Infrared Grills


How Do They Work?

There are three main types of heat that are commonly used with cooking: conduction heat via a traditional kitchen stove and two types of heat that apply to grilling outdoors: convection heat and radiant heat. Radiant heat is synonymous with the term ‘infrared’ and has been a major ‘player’ with cooking foods to perfection in the restaurant industry for many years. For the sake of clarification, here’s a brief summation of the two types of heat that serious grillers should be aware of:


Convection Heat:

Convective heat is literally hot air that is used to cook food on your gas or charcoal grill where the air is continuously heated. The hot air rises, circulates around the food, and the food cooks–so far so good. The only problem with convective heat is its inherent tendency to zap foods of their valuable juices. Convective heat has a drying effect, especially on meats; there’s just no getting around it.

Radiant (Infrared) Heat:

Infrared heat limits the hot air that comes in contact with food. By limiting the foods’ contact with air, any loss of valuable moisture is absolutely minimized.   Instead of depending on moving hot air to heat food, a solid plate is integrated into the design of infrared grills; and that plate radiates infrared waves directly INTO the food.

The heating plate does heat the air in the grill to a degree resulting in some convective heat, but the fact remains that there is less circulated air than one would experience with a traditional convection-style grill. Less air means the food retains far more moisture during cook time.

Infrared Grilling = Juicier Meats!

Infrared grills use an emitter plate (heating plate) that is positioned directly above the burner; and the plate spreads the heat, allowing natural, radiant heat to cook the food directly without drying. While convective heat has a tendency to destroy foods’ moisture barrier, infrared heat actually penetrates foods’ moisture barrier which, in turn, seals in the coveted juices and flavorings.

And as mentioned, infrared grilling has played a major role in the restaurant business for decades; and you, too, can achieve professional cooking results with an infrared grill that would compare to that of the most seasoned chefs in the country.   With an infrared grill, meats will turn out far juicier; and your family and friends will wonder how in the world you made their steaks turn out so succulent and taste so delectable! Make sure everyone has plenty of napkins on hand—they’ll need them!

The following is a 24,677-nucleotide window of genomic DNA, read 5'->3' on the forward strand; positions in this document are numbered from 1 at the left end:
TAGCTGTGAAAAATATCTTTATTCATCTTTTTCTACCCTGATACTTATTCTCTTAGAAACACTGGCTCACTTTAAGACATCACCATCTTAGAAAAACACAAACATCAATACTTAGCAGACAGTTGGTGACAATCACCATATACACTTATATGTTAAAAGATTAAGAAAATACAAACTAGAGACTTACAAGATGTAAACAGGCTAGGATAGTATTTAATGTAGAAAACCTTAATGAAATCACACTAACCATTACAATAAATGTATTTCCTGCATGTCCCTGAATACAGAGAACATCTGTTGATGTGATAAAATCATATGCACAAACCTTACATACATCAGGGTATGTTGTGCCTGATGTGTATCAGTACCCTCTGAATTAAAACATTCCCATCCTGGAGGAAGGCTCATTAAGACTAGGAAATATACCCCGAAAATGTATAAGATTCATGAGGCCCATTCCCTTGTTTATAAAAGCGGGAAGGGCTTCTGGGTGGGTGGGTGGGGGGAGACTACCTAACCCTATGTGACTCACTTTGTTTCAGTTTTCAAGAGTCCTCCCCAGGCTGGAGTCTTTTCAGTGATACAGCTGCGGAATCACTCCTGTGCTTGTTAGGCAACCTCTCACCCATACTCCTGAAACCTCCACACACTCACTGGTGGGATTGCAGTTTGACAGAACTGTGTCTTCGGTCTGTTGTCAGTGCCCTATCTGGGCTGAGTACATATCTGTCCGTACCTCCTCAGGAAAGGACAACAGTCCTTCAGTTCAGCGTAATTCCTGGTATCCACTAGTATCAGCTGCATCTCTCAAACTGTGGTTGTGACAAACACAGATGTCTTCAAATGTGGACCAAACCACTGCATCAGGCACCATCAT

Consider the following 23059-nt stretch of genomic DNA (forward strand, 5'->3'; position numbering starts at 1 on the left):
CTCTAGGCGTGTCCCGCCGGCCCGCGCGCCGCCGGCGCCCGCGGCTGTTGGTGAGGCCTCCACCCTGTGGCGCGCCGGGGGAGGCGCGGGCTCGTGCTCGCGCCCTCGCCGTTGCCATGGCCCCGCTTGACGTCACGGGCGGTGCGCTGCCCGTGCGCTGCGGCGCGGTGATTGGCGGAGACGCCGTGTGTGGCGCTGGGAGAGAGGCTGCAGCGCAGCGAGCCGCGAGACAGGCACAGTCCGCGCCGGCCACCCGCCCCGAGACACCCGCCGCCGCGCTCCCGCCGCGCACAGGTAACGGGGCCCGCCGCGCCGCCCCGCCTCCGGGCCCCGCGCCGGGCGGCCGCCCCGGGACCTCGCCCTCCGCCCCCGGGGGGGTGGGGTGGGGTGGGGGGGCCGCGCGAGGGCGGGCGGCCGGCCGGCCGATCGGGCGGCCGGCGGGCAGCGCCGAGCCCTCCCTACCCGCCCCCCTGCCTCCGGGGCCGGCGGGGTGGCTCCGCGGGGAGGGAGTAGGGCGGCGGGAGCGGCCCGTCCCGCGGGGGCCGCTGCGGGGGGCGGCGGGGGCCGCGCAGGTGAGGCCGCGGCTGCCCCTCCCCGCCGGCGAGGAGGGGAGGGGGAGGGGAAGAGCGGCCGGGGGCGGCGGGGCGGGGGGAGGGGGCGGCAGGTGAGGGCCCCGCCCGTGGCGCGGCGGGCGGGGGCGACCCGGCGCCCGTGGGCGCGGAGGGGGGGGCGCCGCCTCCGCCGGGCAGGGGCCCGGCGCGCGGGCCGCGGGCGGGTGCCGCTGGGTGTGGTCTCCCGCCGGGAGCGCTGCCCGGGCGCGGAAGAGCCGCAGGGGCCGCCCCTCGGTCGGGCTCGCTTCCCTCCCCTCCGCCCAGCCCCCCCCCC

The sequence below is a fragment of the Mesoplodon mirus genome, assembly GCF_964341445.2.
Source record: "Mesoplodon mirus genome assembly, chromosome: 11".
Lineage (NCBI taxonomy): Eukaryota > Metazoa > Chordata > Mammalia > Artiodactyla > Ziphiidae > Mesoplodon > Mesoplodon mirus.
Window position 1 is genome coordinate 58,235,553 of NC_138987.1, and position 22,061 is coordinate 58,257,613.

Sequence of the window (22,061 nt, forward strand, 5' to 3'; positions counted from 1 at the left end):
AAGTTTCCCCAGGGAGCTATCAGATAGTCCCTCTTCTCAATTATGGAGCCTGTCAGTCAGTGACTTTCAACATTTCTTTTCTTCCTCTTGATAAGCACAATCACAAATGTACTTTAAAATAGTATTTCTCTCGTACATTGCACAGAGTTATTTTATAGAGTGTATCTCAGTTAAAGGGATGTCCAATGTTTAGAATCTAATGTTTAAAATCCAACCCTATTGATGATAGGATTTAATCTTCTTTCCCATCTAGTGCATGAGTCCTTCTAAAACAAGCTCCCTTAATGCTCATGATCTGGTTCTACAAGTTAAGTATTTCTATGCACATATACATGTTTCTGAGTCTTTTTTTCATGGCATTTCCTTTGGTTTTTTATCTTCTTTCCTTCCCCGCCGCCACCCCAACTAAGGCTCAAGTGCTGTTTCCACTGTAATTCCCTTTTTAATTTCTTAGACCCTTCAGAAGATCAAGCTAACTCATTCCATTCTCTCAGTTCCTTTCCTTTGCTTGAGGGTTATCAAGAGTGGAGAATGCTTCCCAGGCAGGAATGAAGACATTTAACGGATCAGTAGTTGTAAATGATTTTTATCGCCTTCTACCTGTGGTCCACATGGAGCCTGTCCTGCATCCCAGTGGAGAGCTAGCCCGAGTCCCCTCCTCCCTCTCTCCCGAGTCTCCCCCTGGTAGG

Have you ever had a steak at a restaurant and wondered: “Why can’t my steaks turn out this well at home?” Well, now you know the coveted cuisine secret—infrared cooking!

Infrared Heat is Hotter than You Would Imagine!

In a conventional gas grill, the flames heat the grates, directly. With an infrared grill, when the emitter plate becomes heated, it radiates very intense heat directly into the food; unwanted airflow is directed away from the food; and the evenly diffused heat creates optimally-even cooking. Also, the emitter plate is embedded with tiny holes that prevent flare-ups since the flames underneath cannot penetrate through those openings— virtually no flare-ups means no burnt food!

Infrared Grills Take Some Practice:

Whether it’s searing a steak or steaming veggies, an infrared grill does it all.   Because infrared grills have quick cooking speeds, it takes a bit of practice to get used to that variance. Infrared grills can reach top temperatures in 3 to 5 minutes! Interestingly, this means a medium-rare steak is ready in about 5 minutes; fully-cooked chicken breasts are on the table in 10 minutes and grilled asparagus can be ready in only a minute or two—every wonder how restaurants get their food to you so quickly while still maintaining mouthwatering flavor?

The intense heat allows for less cook-time and less fuel consumption. Just as a side note, you may find this interesting: as the temperature of a grill increases, it will emit a greater amount of infrared heat. A charcoal grill can reach temperatures of around 700 degrees Fahrenheit; a traditional gas grill can heat to about 750 degrees Fahrenheit; and an infrared grill can reach an astounding 1,600 degrees Fahrenheit! Because the heat in an infrared grill is totally adjustable, even delicate vegetables can be cooked to sheer perfection, with ease.

Once you use an infrared grill, the food will taste noticeably more delicious; and the compliments from friends and family should be expected, because they WILL come! The thing is, nobody will ever have to know your little secret!